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There is Not a Correlation Between Blood Levels & Cannabis Impairment

Updated: Feb 6, 2020

Below you will find a couple of quotes from the Department Of Transportation National Highway Traffic Safety Administration report to congress from July of 2017 regarding Marijuana Impaired Driving. You will also see a link to the entire report below those 2 quotes.

In this report there are some blatant and obvious challenges presented to law enforcement in regards to prosecuting these cases. They go to great length to explain that the science does not support the theories presented by the assumptions that marijuana causes increased crash risk or impairment at all in drivers. In fact, time and time again, in every part of this report regarding the many studies done on this subject, they report inconclusive evidence and even evidence that shows marijuana may make people safer drivers!

There is no correlation between blood levels and impairment in regards to cannabis. This deflates all of the science behind blood tests being used to convict people. The system is broken. This continued push to utilize DRE officers to prosecute innocent people is a transparent slap in the face to every citizen in this country. Science is science. Evidence is evidence. Opinions and inconclusive reports by these DRE officers to fabricate cases against innocent people is an absolute and certain outcome. To intentionally place innocent people at risk of arrest to maintain conviction rates without any scientific support is absurd.

The continued gap between reality, science, and our courts is growing wider and wider with each and every one of these convictions and arrests. Take the time to read this report and understand exactly what these tyrants are doing to us. Take the time to stand up and say no to this politically influenced science and demand that reality is restored in our courts.

A couple of quotes from the report mentioned above:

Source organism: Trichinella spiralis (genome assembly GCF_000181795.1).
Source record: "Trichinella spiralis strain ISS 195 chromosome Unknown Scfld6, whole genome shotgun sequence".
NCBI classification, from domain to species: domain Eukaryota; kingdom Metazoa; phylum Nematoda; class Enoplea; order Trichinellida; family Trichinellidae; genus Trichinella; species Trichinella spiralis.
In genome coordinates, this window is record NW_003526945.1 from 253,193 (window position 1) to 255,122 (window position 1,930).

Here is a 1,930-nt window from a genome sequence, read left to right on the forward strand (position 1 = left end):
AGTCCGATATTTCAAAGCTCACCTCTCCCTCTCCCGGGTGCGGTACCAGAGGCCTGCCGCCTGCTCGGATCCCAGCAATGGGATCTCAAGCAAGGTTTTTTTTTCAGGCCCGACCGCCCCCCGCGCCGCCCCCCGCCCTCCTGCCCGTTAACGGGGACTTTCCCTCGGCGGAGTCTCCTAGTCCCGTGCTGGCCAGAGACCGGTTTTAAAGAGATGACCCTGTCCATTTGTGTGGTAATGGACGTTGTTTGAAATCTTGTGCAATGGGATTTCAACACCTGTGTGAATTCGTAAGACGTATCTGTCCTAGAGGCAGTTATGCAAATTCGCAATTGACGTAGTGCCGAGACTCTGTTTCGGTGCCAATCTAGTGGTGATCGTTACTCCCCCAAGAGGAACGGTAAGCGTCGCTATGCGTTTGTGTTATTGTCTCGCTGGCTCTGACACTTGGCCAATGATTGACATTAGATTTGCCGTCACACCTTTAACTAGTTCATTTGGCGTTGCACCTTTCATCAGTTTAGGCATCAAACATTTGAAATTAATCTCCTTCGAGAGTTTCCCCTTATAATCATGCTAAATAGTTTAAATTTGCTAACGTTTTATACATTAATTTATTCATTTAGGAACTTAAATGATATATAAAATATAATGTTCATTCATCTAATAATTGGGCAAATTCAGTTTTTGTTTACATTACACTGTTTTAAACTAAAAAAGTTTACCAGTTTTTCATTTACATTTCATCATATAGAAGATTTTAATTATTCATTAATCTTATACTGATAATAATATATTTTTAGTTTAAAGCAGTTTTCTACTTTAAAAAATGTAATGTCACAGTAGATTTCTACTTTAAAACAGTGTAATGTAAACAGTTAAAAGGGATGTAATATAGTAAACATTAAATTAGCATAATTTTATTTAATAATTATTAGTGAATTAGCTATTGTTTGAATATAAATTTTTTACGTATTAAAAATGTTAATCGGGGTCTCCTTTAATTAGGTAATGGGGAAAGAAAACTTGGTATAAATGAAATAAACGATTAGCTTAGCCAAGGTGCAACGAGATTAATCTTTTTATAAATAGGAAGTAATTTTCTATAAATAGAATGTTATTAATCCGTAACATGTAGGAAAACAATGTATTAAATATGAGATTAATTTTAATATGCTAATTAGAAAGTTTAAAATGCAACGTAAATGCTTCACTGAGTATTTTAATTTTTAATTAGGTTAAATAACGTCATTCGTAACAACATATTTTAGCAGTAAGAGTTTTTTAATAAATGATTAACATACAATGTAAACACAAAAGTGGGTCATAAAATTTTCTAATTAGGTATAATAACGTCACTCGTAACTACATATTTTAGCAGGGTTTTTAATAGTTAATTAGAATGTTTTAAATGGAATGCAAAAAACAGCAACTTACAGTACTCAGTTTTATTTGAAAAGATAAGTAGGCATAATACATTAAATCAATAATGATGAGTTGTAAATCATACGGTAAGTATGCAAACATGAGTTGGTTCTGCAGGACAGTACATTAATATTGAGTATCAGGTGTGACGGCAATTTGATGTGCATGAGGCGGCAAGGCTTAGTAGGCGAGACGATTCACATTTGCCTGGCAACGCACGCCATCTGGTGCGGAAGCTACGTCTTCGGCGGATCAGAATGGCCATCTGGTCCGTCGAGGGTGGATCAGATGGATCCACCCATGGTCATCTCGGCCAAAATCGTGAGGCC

"Continue Research to Enable Development of an Impairment Standard for Driving Under the Influence of Marijuana, and in the Meantime, Maintain Training and Other Support to Enable Law Enforcement Officers and Prosecutors to Pursue Cases Using Available Evidence. As the previous sections of this report have indicated, the poor correlation of THC level in the blood or oral fluid with impairment precludes using THC blood or oral fluid levels as an indicator of driver impairment. The use of BAC or BrAC as an indicator of driving impairment has assisted law enforcement and prosecutors in being able to show that an alcohol-impaired driver has a BAC that has been demonstrated to increase crash risk. The use of THC level cannot serve this same role for marijuana-impaired driving (Dupont, Voas, Walsh, Shea, Talpins, & Neil, 2012). 28 Toxicologists are not able to provide expert testimony that a specific amount of THC present in a suspect’s blood (or other specimen) is definitively associated with being impaired by marijuana and render the driver unable to drive safely."

" Recommendations Increase the Use of Effective and Efficient Methods for Training Law Enforcement Personnel, Including Drug Recognition Experts, to Detect or Measure the Level of Impairment of a Motor Vehicle Operator who is Under the Influence of Marijuana by the Use of Technology or Otherwise. "

The link to the full report:



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